Currently, 40 states have passed laws that allow for the use of some form of medical marijuana. Even though marijuana clearly has medical benefits, it remains a Schedule I substance alongside heroin, LSD, ecstasy, and bath salts under the Controlled Substances Act (CSA). According to the United States Drug Enforcement Agency, Schedule I substances have the following characteristics:
- The substance has a high potential for abuse.
- The substance has no currently accepted medical treatment use in the U.S.
- There is a lack of accepted safety for use of the substance under medical supervision.
In late June, the White House took a major step forward to support cannabis research by eliminating the Public Health Service review requirement. Now, the Office of National Drug Control Policy (ONDCP) will help facilitate medical marijuana research.
Marijuana advocates have said that the federal government’s strict rules on marijuana research have prevented researchers from performing necessary studies in the United States. These strict polices have caused the United States to experience a “brain drain” with regard to scientists interested in learning about the medical benefits associated with marijuana.
Dr. Alan Shackelford moved to Israel after seeing U.S. drug laws block clinical studies into promising applications that treat illnesses which conventional medicine cannot treat. Dr. Shackelford is a Harvard-trained physician who was Charlotte Figi’s doctor.
Shackelford said, “I went to Israel because I was frustrated. Israel is the one place in the world that combines the scientific expertise, world-class universities and scientists. It’s so exciting.”
In a study published by the National Bureau of Economic Research, researchers were able to determine that the states with medical marijuana dispensaries experience a decrease in opioid addictions and overdose deaths compared to states that do not.
Five overlooked benefits of marijuana
Five overlooked benefits of marijuana include its potential to treat the following debilitating and deadly diseases:
Cannabinoids, the active components of marijuana, inhibit tumor growth in laboratory animals and also kill cancer cells. In April 2015, the National Institute on Drug Abuse (NIDA) reported that marijuana can kill certain cancer cells. The monthly publication was revised to say the following:
“Recent animal studies have shown that marijuana can kill certain cancer cells and reduce the size of others. Evidence from one animal study suggests that extracts from whole-plant marijuana can shrink one of the most serious types of brain tumors. Research in mice showed that these extracts, when used with radiation, increased the cancer-killing effects of the radiation.”
Zynerba Pharmaceuticals (ZYNE: NASDAQ) is a specialty pharmaceutical company focused on developing and commercializing synthetic cannabinoid therapeutics formulated for transdermal delivery. Zynerba is developing two therapeutic candidates based on proprietary transdermal technologies.
The company’s THC Pro-Drug Patch is a pro-drug of THC that enables transdermal delivery via a patch. Zynerba is studying ZYN001 in patients with fibromyalgia and peripheral neuropathic pain.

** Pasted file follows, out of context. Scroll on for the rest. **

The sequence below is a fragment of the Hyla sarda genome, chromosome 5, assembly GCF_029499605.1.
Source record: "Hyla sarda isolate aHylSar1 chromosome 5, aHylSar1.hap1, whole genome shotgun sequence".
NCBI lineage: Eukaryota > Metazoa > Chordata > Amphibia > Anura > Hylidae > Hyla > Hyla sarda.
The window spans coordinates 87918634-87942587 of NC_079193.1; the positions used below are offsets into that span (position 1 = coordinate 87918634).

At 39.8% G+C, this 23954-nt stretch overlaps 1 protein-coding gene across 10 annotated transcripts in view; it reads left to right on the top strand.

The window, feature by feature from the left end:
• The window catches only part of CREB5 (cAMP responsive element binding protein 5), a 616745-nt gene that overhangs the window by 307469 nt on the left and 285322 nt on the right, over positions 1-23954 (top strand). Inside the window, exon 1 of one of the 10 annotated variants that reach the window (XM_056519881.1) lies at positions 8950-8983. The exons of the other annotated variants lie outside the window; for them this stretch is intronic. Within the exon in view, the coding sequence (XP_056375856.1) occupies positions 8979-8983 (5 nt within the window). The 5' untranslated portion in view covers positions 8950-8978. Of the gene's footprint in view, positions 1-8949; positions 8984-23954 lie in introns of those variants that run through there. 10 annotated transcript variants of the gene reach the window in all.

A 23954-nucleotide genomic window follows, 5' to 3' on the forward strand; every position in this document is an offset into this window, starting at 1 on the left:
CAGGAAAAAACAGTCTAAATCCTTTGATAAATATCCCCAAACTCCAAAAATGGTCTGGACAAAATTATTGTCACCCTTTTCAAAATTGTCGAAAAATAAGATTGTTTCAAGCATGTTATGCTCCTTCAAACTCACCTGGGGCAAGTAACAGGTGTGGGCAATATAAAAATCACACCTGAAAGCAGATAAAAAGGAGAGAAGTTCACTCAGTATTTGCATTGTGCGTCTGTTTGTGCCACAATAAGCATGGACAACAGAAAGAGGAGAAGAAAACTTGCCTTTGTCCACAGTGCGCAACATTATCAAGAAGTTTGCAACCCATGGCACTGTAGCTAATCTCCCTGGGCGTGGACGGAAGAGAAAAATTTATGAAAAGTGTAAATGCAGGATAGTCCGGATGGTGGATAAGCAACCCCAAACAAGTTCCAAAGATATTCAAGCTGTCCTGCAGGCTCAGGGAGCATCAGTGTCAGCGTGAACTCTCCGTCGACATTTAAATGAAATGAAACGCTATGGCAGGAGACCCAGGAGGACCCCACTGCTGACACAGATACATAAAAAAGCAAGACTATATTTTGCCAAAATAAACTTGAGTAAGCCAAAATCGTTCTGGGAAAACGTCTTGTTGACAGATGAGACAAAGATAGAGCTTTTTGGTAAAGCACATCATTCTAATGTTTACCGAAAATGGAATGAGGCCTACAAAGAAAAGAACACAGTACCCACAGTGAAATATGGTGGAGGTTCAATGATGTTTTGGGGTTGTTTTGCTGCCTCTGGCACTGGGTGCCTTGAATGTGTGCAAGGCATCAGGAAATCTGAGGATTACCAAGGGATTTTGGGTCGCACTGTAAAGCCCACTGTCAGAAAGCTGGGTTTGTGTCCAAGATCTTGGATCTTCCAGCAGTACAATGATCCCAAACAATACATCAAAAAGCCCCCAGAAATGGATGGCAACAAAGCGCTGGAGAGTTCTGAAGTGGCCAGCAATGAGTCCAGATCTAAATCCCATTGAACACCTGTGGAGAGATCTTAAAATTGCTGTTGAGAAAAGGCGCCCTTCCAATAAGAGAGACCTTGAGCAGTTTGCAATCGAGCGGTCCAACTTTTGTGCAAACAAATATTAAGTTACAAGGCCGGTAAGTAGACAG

In mid-April, the American Academy of Neurology (AAN) issued a statement saying GW Pharmaceutical’s (GWPH: NASDAQ) Epidiolex product, “may show promise” in the treatment of severe epilepsy in children.
The AAN provided the results of a study of 213 people (median age of 11) who suffered from severe epilepsy and did not respond to other treatments. For the 137 people who completed the 12-week study, the number of seizures decreased by an average of 54%.
Among the 23 people with Dravet syndrome who finished the study, the number of convulsive seizures had gone down by 53%. For the 11 people with Lennox-Gastaut syndrome who finished the study, there was a 55% reduction in the number of atonic seizures, which cause a sudden loss of muscle tone. A total of 12 people, or 6%, stopped taking the drug due to side effects.
In December, Nemus Bioscience Inc. (NMUS) reported that Dr. Soumyajit Majumdar, an Associate Professor of Pharmaceutics at the University of Mississippi, presented data at the American Association of Pharmaceutical Scientists (AAPS) that showed that a pro-drug formulation of delta-9-tetrahydrocannabinol (THC) significantly lowered intra-ocular pressure (IOP) in an open-angle rabbit glaucoma model.
The rabbits that received the THC pro-drug saw a greater percentage drop in IOP when compared to timolol, and an even greater percentage drop when compared to pilocarpine. The THC pro-drug resulted in an IOP lowering effect of 45%-50%.
Marijuana can be used as a treatment for multiple sclerosis. GW Pharmaceutical’s (GWPH: INSY) Sativex product is sold as a treatment for multiple sclerosis and is derived from cannabis. Sativex is sold in 27 countries and it is currently in Stage 3 FDA testing (results expected late 2015/early 2016).
But it still remains a Schedule I substance
The benefits of marijuana can no longer be ignored. The recent findings, NIDA’s admission, company developments, and the opinion of Dr. Sanjay Gupta and of the United States Surgeon General should be enough to reschedule marijuana and promote research into it.
– See more at: https://technical420.com/cannabis-article/why-schedule-i-label-make-no-sense#sthash.4oYObqKn.tdaE7ZMT.dpuf
Authored by: Micheal Berger
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